Photo: Study Group @ ground floor main building VU

 


2. How can I engage myself with the university? What kind of activities / projects / associations can I be part of?

 

Our university gives you a lot of opportunities to blend yourself with it. The extent to which you want to be engaged is up to you. The academic year opens with a week full of exciting socialising activities called the ‘Introduction Week’. VU’s ideas behind it is to bring students together, make them comfortable with the environment and introduce them to the city.

The VU main building is a very happening place. There are always new fairs / exhibitions / activities / give-aways right inside the main entrance of the building. Always a good idea to enter through the main entrance. Also a good idea to keep an eye on your VUNet Webmail and the VU fb page. VU extends its arms for creativity and comes up with projects like this very student blog itself. It sends out emails and publishes on fb if students are required for any special activity.


There also exist student associations within VU Amsterdam, like STORM, Subliem, etc. Such associations conduct activities weekly and it’s always a good idea to enroll in one of these associations. The student associations are made of up several committees and if you want to entitle yourself with some responsibilities and learn alongside, you can be a member of these committees. As a member, you will organise the events of the association. You may also be a board member of the association in which case, you earn some monetary compensation for your job. My study association often organises coding and gaming competitions and I am sure other associations also host competitive events. Recently, there was also an opportunity to be a member of the Student Council. To the best of my knowledge, as a member of this council, you are the voice of the students in the parliament of VU. As such you get some administrative and executive  responsibilities.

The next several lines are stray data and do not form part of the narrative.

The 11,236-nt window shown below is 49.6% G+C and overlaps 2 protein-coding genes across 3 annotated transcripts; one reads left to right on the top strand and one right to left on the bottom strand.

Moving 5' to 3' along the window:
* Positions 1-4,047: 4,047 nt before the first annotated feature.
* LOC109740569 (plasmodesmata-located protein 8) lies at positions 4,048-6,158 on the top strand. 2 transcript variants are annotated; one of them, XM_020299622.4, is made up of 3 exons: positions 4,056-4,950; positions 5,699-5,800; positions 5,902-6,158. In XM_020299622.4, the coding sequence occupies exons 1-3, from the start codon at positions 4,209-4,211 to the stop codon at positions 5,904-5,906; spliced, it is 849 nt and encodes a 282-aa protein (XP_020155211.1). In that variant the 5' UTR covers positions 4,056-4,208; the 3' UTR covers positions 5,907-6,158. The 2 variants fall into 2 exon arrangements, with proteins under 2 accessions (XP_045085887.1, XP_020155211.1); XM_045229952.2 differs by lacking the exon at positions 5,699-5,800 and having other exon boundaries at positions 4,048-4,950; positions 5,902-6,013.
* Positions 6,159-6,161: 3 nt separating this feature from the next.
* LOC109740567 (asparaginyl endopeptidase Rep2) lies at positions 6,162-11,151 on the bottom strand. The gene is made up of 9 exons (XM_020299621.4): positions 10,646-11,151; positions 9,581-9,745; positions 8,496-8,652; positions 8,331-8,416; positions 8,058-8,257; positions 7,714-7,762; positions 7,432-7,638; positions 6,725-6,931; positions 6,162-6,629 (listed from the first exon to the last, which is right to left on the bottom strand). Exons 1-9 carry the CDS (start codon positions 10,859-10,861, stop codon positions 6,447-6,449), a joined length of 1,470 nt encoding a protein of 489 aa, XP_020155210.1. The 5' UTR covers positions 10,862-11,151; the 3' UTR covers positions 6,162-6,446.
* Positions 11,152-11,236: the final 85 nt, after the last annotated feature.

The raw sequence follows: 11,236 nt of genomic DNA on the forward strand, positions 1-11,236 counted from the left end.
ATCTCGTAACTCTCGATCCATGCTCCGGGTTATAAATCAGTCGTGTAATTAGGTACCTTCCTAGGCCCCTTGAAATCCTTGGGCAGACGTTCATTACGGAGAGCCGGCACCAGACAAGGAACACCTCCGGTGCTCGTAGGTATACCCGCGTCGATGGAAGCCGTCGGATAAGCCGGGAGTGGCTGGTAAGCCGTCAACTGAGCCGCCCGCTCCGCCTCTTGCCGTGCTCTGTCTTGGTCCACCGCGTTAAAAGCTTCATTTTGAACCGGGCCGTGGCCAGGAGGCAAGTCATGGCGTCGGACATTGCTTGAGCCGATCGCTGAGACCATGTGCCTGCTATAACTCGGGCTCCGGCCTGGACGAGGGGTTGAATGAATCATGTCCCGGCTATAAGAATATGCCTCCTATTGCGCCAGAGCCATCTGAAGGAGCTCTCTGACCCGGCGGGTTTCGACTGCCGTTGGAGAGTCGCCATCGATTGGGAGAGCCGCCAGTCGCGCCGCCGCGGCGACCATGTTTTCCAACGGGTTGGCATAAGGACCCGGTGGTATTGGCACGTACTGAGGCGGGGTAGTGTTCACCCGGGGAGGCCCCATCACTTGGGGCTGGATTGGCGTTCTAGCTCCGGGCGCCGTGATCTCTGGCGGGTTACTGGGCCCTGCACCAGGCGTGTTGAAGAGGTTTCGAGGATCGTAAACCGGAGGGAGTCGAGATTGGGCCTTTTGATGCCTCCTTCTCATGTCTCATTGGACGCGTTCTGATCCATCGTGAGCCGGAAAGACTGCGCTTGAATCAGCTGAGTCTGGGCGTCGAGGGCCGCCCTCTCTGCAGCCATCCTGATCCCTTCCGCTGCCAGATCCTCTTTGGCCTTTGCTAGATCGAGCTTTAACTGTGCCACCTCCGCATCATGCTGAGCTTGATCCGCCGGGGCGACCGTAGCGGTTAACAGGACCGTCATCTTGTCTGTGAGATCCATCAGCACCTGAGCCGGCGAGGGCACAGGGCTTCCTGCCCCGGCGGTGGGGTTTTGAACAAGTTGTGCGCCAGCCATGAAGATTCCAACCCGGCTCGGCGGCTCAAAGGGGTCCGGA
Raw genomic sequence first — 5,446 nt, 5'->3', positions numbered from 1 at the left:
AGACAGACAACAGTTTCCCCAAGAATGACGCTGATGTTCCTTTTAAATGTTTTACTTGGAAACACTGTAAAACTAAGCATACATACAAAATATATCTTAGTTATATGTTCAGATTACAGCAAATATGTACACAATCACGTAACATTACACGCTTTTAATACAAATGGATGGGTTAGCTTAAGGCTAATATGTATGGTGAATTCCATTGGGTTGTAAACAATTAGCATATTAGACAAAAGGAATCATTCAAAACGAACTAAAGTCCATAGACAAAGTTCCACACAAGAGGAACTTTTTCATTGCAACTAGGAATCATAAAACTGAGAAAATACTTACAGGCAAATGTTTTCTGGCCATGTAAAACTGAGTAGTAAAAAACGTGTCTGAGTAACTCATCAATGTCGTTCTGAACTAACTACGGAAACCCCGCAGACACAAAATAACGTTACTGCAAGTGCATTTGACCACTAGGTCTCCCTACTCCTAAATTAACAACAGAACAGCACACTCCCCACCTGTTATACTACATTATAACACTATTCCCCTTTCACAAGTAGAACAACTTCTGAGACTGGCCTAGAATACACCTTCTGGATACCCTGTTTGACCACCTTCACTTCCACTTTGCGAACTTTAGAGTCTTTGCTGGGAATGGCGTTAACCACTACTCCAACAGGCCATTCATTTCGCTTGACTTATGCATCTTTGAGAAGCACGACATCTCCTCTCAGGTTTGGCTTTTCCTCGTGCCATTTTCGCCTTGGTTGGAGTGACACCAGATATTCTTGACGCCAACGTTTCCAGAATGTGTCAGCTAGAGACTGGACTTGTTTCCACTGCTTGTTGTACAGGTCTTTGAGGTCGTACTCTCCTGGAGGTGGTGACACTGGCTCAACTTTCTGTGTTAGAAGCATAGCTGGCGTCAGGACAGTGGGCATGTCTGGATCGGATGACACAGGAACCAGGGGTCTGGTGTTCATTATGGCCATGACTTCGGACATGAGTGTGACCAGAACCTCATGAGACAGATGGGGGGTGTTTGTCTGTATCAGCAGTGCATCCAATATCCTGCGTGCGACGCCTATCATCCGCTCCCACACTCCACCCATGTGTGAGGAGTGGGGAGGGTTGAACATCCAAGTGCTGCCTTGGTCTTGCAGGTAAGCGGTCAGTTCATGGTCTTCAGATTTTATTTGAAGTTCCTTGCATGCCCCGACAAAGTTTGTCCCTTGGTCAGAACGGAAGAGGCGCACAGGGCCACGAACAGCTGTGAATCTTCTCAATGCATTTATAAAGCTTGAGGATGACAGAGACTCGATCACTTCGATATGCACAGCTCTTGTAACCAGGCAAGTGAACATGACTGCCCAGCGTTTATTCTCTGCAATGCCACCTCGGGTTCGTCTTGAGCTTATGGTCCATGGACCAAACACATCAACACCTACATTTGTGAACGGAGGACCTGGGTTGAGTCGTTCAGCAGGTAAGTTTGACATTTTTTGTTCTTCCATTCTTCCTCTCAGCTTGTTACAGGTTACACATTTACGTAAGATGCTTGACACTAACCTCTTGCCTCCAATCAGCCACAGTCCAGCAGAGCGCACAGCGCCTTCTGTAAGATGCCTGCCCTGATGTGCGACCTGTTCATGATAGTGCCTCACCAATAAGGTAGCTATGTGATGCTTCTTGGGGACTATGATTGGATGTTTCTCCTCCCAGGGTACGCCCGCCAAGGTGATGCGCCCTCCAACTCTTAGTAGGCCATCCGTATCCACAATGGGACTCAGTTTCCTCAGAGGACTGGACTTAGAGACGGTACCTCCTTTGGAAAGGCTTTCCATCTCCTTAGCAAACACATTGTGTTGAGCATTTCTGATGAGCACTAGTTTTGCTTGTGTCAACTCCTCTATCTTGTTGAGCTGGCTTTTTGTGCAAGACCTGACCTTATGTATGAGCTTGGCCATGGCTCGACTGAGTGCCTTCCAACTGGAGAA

How an icing on the cake would it be if you will live in one of the student housing facilities like the Uilenstede. VU conducts some get -together activities in Ulienstede pretty often. Moreover, there is always a party going on in Uilenstede. It is by far the most international and dynamic collection of buildings that I have ever seen in my life. You may be a member of the gym or the VU theatre and earn yourself some more socialising. 

If you look out for bigger masses, you should be a member of various Amsterdam fb groups. These groups come out with a wide spectrum of activities ranging from drinks to debates, market fares to game parties. Some twisted Amsterdam stuff too, know what I mean. Same goes for the app ‘Meetup’ ;)

 


3. Since we are only allowed to work a few hours a week, how can I and other non-European students have professional experiences prior to graduating (and perhaps earn some money)? What would be these opportunities?